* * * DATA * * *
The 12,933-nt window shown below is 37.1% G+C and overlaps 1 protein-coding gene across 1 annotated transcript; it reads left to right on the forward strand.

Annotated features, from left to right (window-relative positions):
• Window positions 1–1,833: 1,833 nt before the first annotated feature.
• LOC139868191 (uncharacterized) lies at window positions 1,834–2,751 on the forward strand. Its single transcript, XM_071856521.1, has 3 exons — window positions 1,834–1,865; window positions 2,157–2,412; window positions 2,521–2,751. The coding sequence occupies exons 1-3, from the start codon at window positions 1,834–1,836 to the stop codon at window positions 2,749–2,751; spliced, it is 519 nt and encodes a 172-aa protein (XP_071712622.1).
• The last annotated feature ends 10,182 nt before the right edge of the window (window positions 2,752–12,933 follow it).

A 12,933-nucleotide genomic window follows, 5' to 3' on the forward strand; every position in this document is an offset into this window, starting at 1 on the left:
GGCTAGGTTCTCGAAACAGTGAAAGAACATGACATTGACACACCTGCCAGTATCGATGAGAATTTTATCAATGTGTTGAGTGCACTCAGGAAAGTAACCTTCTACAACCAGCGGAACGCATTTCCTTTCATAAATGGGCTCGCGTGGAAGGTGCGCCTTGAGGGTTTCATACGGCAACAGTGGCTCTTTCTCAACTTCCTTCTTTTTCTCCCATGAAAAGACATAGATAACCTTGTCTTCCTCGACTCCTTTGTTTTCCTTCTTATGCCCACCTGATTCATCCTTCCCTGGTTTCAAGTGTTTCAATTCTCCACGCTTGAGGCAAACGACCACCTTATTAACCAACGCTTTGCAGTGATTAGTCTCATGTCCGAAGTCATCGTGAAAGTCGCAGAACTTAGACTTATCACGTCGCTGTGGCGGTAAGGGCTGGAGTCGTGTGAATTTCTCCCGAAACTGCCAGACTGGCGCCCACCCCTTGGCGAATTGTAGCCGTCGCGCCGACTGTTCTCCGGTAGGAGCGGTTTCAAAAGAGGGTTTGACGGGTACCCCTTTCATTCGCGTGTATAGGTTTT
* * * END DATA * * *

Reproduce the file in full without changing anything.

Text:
The 12,933-nt window shown below is 37.1% G+C and overlaps 1 protein-coding gene across 1 annotated transcript; it reads left to right on the forward strand.

Annotated features, from left to right (window-relative positions):
• Window positions 1–1,833: 1,833 nt before the first annotated feature.
• LOC139868191 (uncharacterized) lies at window positions 1,834–2,751 on the forward strand. Its single transcript, XM_071856521.1, has 3 exons — window positions 1,834–1,865; window positions 2,157–2,412; window positions 2,521–2,751. The coding sequence occupies exons 1-3, from the start codon at window positions 1,834–1,836 to the stop codon at window positions 2,749–2,751; spliced, it is 519 nt and encodes a 172-aa protein (XP_071712622.1).
• The last annotated feature ends 10,182 nt before the right edge of the window (window positions 2,752–12,933 follow it).

A 12,933-nucleotide genomic window follows, 5' to 3' on the forward strand; every position in this document is an offset into this window, starting at 1 on the left:
GGCTAGGTTCTCGAAACAGTGAAAGAACATGACATTGACACACCTGCCAGTATCGATGAGAATTTTATCAATGTGTTGAGTGCACTCAGGAAAGTAACCTTCTACAACCAGCGGAACGCATTTCCTTTCATAAATGGGCTCGCGTGGAAGGTGCGCCTTGAGGGTTTCATACGGCAACAGTGGCTCTTTCTCAACTTCCTTCTTTTTCTCCCATGAAAAGACATAGATAACCTTGTCTTCCTCGACTCCTTTGTTTTCCTTCTTATGCCCACCTGATTCATCCTTCCCTGGTTTCAAGTGTTTCAATTCTCCACGCTTGAGGCAAACGACCACCTTATTAACCAACGCTTTGCAGTGATTAGTCTCATGTCCGAAGTCATCGTGAAAGTCGCAGAACTTAGACTTATCACGTCGCTGTGGCGGTAAGGGCTGGAGTCGTGTGAATTTCTCCCGAAACTGCCAGACTGGCGCCCACCCCTTGGCGAATTGTAGCCGTCGCGCCGACTGTTCTCCGGTAGGAGCGGTTTCAAAAGAGGGTTTGACGGGTACCCCTTTCATTCGCGTGTATAGGTTTT